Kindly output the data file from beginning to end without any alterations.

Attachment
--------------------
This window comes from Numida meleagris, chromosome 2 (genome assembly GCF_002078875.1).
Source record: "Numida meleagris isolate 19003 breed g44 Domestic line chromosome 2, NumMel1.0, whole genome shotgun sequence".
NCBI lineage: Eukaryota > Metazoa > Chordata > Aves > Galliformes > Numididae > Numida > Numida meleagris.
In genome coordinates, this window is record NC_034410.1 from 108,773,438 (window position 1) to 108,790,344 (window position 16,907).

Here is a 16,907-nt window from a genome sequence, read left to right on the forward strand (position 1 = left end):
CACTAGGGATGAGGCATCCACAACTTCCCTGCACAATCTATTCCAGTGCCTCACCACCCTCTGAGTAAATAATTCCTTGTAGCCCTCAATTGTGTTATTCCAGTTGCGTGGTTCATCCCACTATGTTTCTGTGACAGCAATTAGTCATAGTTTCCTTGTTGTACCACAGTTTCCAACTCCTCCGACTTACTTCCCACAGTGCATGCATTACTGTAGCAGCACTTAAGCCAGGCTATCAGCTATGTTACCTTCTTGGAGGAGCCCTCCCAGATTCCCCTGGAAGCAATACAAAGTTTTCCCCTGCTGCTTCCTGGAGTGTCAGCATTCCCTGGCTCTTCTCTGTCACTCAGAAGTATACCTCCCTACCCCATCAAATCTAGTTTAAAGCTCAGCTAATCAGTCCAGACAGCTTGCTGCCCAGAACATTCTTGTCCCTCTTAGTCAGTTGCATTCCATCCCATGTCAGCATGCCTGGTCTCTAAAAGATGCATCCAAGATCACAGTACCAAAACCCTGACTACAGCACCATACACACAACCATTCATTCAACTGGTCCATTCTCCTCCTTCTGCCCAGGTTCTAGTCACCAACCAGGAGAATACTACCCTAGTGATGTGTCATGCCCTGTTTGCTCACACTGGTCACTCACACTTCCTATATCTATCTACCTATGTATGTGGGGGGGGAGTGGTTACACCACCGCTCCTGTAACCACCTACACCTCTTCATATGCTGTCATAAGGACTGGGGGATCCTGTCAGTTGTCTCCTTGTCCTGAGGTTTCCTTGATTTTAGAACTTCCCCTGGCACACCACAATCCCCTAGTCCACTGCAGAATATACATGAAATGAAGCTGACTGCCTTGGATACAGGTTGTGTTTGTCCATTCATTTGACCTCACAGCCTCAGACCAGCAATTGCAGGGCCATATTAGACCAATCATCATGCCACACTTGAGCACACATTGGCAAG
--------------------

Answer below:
This window comes from Numida meleagris, chromosome 2 (genome assembly GCF_002078875.1).
Source record: "Numida meleagris isolate 19003 breed g44 Domestic line chromosome 2, NumMel1.0, whole genome shotgun sequence".
NCBI lineage: Eukaryota > Metazoa > Chordata > Aves > Galliformes > Numididae > Numida > Numida meleagris.
In genome coordinates, this window is record NC_034410.1 from 108,773,438 (window position 1) to 108,790,344 (window position 16,907).

Here is a 16,907-nt window from a genome sequence, read left to right on the forward strand (position 1 = left end):
CACTAGGGATGAGGCATCCACAACTTCCCTGCACAATCTATTCCAGTGCCTCACCACCCTCTGAGTAAATAATTCCTTGTAGCCCTCAATTGTGTTATTCCAGTTGCGTGGTTCATCCCACTATGTTTCTGTGACAGCAATTAGTCATAGTTTCCTTGTTGTACCACAGTTTCCAACTCCTCCGACTTACTTCCCACAGTGCATGCATTACTGTAGCAGCACTTAAGCCAGGCTATCAGCTATGTTACCTTCTTGGAGGAGCCCTCCCAGATTCCCCTGGAAGCAATACAAAGTTTTCCCCTGCTGCTTCCTGGAGTGTCAGCATTCCCTGGCTCTTCTCTGTCACTCAGAAGTATACCTCCCTACCCCATCAAATCTAGTTTAAAGCTCAGCTAATCAGTCCAGACAGCTTGCTGCCCAGAACATTCTTGTCCCTCTTAGTCAGTTGCATTCCATCCCATGTCAGCATGCCTGGTCTCTAAAAGATGCATCCAAGATCACAGTACCAAAACCCTGACTACAGCACCATACACACAACCATTCATTCAACTGGTCCATTCTCCTCCTTCTGCCCAGGTTCTAGTCACCAACCAGGAGAATACTACCCTAGTGATGTGTCATGCCCTGTTTGCTCACACTGGTCACTCACACTTCCTATATCTATCTACCTATGTATGTGGGGGGGGAGTGGTTACACCACCGCTCCTGTAACCACCTACACCTCTTCATATGCTGTCATAAGGACTGGGGGATCCTGTCAGTTGTCTCCTTGTCCTGAGGTTTCCTTGATTTTAGAACTTCCCCTGGCACACCACAATCCCCTAGTCCACTGCAGAATATACATGAAATGAAGCTGACTGCCTTGGATACAGGTTGTGTTTGTCCATTCATTTGACCTCACAGCCTCAGACCAGCAATTGCAGGGCCATATTAGACCAATCATCATGCCACACTTGAGCACACATTGGCAAG